Harmonia Rosales’ Miss Education: Reclaiming Our Identity, is the third and final chapter in MoCADA’s exploration of spirituality in the African diaspora. In this exhibition, Rosales examines America’s puritanical foundation and approach to what is civilized while shedding light on issues of today. Though these ideals made by Europeans often overlook those who don’t fit into “traditional” frameworks, and deny the African origins of religion and their involuntary route to the Americas, they have never determined the true value of the Black woman. The identity of the Black woman tells a much bigger story of creation, of god, of being a Black female, of being a work of art. And finally, these erroneous modes of thinking are questioned and shifted to carve out new concepts of excellence.
Through Harmonia Rosales’ work, Black women can no longer be manipulated. We see the beauty and contrast within ourselves, which begs us to dive deeper into our natural essence and our contributions, to relive through these eyes. Scientifically the Black woman is the only organ that possesses the Mitochondria DNA that has all variation possible for every different kind of human being on this Earth (African, Albino, European, Middle Eastern…etc.). When the DNA of a Black woman mutates, all other types of human beings come about. This is called the “Eve Gene”, the mother of all mothers from whom all living humans descend.
This is the beginning of an exploration that incorporates ourselves, to know who we are while journeying through America, the catch-all of cultures. Though our spiritual forms were once destroyed, they defied time and space and we are no longer disconnected.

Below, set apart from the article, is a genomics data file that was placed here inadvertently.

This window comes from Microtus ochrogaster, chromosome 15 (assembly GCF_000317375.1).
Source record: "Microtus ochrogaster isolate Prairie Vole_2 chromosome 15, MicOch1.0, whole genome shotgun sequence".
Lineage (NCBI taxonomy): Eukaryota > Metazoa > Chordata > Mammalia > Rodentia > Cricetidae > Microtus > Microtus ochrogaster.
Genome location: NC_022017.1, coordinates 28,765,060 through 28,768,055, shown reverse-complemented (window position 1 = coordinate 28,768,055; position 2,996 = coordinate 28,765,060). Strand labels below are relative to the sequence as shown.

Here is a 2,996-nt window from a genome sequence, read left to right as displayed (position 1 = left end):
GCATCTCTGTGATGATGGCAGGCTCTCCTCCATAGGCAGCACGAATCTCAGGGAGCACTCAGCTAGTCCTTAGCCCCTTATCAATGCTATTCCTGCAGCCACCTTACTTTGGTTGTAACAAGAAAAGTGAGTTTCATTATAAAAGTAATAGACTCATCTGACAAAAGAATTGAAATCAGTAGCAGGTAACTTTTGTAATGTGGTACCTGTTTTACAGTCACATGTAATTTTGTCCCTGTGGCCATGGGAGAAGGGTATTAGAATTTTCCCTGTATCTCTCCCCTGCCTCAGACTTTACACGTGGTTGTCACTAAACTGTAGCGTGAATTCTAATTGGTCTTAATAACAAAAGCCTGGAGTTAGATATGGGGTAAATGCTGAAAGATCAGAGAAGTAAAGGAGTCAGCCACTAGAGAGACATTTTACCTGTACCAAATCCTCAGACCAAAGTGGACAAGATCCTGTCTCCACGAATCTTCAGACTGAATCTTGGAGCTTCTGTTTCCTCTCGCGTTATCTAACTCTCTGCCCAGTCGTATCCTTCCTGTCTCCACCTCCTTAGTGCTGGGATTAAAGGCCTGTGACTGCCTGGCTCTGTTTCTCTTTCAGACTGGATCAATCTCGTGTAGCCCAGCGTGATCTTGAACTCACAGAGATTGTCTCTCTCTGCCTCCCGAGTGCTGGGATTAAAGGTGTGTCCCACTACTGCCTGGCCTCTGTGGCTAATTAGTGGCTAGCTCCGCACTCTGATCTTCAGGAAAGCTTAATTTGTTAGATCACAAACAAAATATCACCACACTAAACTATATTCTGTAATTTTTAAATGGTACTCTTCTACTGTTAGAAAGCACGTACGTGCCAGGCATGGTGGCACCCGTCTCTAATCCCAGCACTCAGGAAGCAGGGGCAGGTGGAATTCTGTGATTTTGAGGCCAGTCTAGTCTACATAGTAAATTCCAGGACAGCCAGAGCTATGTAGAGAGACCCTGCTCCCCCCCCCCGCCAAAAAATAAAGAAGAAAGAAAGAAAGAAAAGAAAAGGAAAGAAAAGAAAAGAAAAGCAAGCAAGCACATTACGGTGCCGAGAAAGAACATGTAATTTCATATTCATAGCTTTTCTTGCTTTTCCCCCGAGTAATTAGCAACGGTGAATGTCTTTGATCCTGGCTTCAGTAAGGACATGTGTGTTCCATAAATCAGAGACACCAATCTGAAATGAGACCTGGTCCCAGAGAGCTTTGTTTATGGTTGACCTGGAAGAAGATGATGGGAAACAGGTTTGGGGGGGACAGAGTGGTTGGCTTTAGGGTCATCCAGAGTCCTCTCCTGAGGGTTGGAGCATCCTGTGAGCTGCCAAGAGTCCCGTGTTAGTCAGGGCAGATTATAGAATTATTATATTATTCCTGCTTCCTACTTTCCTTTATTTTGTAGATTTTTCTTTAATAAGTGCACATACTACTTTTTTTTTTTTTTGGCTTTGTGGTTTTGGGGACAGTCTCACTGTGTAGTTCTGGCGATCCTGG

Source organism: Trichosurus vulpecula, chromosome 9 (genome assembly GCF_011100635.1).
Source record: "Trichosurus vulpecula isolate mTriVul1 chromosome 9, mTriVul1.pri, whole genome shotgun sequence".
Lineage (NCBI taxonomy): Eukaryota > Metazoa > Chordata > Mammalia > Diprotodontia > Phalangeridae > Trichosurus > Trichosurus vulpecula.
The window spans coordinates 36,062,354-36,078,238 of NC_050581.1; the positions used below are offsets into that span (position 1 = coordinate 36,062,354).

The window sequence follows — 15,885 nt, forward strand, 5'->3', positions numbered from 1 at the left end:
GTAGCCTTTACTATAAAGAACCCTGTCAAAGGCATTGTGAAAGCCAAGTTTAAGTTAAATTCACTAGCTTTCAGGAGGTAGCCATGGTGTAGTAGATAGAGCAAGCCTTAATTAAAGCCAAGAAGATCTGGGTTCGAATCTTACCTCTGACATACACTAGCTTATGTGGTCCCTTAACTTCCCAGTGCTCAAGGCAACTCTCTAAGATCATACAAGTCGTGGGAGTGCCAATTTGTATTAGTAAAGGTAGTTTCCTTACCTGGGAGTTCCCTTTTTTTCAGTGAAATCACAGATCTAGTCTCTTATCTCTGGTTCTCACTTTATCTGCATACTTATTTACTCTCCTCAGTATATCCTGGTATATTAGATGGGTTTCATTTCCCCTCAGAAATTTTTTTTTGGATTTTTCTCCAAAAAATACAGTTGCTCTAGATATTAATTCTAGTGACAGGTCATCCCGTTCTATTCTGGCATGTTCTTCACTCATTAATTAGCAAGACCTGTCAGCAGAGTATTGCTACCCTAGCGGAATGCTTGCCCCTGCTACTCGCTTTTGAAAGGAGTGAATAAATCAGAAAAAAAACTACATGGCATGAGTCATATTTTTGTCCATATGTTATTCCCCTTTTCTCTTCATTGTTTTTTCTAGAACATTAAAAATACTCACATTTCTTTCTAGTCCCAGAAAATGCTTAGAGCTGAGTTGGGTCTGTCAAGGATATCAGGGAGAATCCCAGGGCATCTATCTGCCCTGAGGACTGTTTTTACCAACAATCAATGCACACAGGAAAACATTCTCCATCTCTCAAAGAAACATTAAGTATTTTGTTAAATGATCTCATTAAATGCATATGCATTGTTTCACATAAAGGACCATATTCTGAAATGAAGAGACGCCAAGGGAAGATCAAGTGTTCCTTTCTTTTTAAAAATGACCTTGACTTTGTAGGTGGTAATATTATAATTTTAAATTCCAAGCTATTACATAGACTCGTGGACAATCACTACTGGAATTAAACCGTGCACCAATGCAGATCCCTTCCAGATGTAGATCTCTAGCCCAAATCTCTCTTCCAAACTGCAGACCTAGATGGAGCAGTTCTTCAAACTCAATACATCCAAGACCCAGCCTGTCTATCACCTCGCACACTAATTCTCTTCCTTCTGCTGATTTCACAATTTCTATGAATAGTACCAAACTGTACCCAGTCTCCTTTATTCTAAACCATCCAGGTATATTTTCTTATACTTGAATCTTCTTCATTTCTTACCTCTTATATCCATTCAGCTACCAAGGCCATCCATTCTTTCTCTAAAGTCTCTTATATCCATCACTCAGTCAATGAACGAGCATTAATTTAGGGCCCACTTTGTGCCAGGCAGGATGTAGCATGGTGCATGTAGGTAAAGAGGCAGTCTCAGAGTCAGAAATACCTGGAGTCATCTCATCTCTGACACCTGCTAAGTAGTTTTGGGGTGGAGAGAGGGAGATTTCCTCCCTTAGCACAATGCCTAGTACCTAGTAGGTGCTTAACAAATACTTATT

Every detail matters.
Every picture tells a story.
Every symbol and fabric means something in the greater context of history.
Grab hold of this inspirational conduit and channel its flow. See us beyond slavery, but as collaborators in American history and the greater African diaspora. The Black woman is the provider, destiny’s child, the creator of all human beings — an indestructible being made in god’s image, to be loved, to be accepted, and to live fully as we are.
Harmonia Rosales is an Afro-Cuban American born in Chicago. The Black female bodies of her paintings are the memory of her ancestors expressed in a way to heal and promote self-love. In addition, the approach that nourishes Rosales’ art is closely linked to her multicultural Afro-Cuban background. The ethereal creations to which she gives birth on the canvas are a synonym of female empowerment and cultural acceptance, by which she has grappled with.
As a young girl, the renaissance masters’ impeccable skill and composition fascinated her but she could never relate because they depicted primarily a White male hierarchy and the idealized subordinated woman immersed in the Eurocentric conception of beauty. Rosales’ main artistic concern has been focused on Black female empowerment in western culture. Her paintings depict and honor the African diaspora. The artist is entirely open to the ebb and flow of contemporary society which she seeks to reimagine in new forms of aesthetic beauty, snuggled somewhere between pure love and ideological counter-hegemony. Her message is to create a sense of harmony.
Use MoCADA’s tour notes as your guide through the exhibit, which includes a deeper dive into our themes, the artists’ notes and bios, as well as a glossary for greater understanding of the exhibit’s subject matter. DOWNLOAD the Miss Understood: Reclaiming Our Identity tour notes (pdf).